Electronic Stability Control (ESC) is a safety technology that helps prevent or reduce lateral vehicle movement, which can cause a skid. It decreases the likelihood of the vehicle skidding so you can bring it back under control. But if the sensors notice that your wheels are turned to the left, but the car is steering to the right, it knows you're skidding sideways. To help you out of it, it uses some or all of the components of the ABS and traction control systems, including targeted wheel braking and engine power reduction to bring everything back in line with the direction of the wheels, and the driver back in control of the vehicle.
It works when the front or rear wheels lose traction and the vehicle begins to skid. It continuously monitors the vehicle, in all weather conditions, and activates automatically when necessary. It can be temporarily deactivated on some models, but will re-engage by default the next time the engine is started. You can search by vehicle year and make to see a list of models that have ESC as a standard or optional feature, as well as models that do not have ESC as an option at all.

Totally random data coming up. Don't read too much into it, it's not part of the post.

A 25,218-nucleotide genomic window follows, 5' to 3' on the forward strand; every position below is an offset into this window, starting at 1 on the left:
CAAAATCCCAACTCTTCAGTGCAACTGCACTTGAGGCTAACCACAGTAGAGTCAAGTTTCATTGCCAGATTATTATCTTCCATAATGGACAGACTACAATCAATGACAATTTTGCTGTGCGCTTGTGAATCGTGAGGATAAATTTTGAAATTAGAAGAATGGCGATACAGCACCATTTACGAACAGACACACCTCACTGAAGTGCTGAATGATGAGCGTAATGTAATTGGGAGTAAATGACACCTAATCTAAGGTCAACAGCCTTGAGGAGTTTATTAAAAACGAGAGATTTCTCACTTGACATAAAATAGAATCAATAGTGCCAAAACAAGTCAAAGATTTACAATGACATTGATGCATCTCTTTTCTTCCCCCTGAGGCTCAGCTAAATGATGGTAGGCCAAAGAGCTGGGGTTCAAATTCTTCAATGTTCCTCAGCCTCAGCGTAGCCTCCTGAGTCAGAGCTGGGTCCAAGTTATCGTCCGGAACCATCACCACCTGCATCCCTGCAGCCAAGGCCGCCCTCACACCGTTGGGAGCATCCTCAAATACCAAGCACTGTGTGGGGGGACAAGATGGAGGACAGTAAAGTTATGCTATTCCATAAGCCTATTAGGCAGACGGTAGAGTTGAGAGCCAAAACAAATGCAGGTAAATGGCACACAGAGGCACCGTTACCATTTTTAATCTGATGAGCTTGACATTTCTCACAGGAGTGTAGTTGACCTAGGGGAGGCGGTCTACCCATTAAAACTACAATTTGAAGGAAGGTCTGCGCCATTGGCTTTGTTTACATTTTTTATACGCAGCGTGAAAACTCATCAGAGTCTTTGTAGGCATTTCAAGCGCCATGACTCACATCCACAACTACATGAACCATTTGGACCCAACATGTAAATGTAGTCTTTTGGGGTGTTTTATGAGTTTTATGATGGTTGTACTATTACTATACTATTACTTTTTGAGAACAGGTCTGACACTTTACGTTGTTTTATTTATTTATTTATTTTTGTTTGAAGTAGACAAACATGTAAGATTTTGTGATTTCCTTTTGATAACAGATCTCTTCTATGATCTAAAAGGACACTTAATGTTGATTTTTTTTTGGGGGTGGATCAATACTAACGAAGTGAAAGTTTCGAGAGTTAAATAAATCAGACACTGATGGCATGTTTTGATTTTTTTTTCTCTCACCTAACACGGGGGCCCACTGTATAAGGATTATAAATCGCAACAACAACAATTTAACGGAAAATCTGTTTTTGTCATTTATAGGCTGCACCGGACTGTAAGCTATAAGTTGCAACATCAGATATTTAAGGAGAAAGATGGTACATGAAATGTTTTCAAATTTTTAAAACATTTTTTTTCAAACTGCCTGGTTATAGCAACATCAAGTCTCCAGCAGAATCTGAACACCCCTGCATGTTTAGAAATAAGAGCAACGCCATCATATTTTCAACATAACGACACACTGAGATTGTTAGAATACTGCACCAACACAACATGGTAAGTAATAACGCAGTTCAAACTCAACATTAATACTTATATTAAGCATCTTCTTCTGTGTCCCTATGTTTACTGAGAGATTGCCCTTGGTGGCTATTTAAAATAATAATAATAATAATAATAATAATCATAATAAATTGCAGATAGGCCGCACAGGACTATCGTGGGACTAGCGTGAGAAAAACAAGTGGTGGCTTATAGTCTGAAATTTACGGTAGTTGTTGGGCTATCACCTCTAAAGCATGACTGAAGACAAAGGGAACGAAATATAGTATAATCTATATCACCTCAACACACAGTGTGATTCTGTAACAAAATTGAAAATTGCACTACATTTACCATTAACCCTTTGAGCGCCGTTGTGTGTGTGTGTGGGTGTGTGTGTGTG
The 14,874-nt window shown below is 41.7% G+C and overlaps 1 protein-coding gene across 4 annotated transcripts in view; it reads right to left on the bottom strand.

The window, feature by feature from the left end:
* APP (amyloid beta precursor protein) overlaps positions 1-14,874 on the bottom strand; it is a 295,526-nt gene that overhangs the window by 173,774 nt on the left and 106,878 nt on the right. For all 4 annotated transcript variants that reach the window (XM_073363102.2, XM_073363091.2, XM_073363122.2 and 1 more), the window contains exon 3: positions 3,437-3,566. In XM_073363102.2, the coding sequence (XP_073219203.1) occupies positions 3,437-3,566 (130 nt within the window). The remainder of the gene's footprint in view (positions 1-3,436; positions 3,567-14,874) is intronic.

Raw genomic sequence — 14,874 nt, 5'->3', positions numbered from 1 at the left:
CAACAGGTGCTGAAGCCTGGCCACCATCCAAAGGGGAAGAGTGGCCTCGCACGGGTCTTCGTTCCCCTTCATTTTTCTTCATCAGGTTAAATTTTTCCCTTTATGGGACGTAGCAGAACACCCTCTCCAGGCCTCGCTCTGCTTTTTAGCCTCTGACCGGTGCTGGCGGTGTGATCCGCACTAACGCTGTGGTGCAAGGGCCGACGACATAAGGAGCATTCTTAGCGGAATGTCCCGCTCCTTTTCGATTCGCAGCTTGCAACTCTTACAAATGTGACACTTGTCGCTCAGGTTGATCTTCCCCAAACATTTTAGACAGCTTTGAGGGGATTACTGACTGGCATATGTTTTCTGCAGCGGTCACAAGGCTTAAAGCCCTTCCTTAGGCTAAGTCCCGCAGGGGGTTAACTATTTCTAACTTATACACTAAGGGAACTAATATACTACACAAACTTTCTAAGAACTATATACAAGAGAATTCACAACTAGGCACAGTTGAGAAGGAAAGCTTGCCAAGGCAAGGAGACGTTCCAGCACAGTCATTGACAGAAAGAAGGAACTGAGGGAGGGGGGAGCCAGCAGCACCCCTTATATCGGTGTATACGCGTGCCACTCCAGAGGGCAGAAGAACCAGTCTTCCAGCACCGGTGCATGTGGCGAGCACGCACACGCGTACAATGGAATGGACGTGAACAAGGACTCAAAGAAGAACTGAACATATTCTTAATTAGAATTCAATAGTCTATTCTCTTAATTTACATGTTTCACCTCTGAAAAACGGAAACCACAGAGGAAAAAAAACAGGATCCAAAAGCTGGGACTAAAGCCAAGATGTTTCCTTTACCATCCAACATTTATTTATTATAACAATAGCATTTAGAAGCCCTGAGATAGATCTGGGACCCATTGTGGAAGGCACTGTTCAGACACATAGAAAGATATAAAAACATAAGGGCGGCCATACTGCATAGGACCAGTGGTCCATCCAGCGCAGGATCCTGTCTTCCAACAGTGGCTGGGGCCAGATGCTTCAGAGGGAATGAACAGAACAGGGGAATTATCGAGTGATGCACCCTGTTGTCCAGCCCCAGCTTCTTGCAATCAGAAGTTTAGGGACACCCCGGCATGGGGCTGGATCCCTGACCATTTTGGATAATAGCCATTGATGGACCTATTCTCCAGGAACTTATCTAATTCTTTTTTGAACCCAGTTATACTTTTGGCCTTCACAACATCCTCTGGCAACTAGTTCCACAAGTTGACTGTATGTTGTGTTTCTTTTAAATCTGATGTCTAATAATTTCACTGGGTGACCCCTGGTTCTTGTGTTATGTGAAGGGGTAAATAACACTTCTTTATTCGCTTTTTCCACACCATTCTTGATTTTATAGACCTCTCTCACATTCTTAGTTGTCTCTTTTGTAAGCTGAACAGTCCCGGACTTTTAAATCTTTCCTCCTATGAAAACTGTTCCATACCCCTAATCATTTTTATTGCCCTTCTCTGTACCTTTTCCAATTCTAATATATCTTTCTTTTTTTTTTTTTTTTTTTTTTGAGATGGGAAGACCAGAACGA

If you notice the DSP, ESP or ESC light coming on, it's a good idea to have it checked by a qualified mechanic. In short, ESC is supposed to help keep the vehicle moving in the same direction the driver wants to go. Systems such as traction control and anti-lock brakes help us maintain control during acceleration and braking, but electronic stability control (ESC) is designed to prevent loss of control in other circumstances. If an ESC system determines that a vehicle is not responding correctly to steering, it is able to take corrective action.
All major automobile manufacturers offer some form of ESC; these systems can be found in cars, trucks, SUVs and even motorhomes. Since electronic stability control is essentially an extension of ABS and TCS, it is usually safe to drive a vehicle that has a malfunctioning ESC. Although all ESC systems function basically the same, there can be small differences between them, which is why car manufacturers often assign their own names to their systems. The reduction in fatal single-vehicle rollovers is the most dramatic, and drivers with ESC are 75% more likely to survive such accidents than drivers without ESC.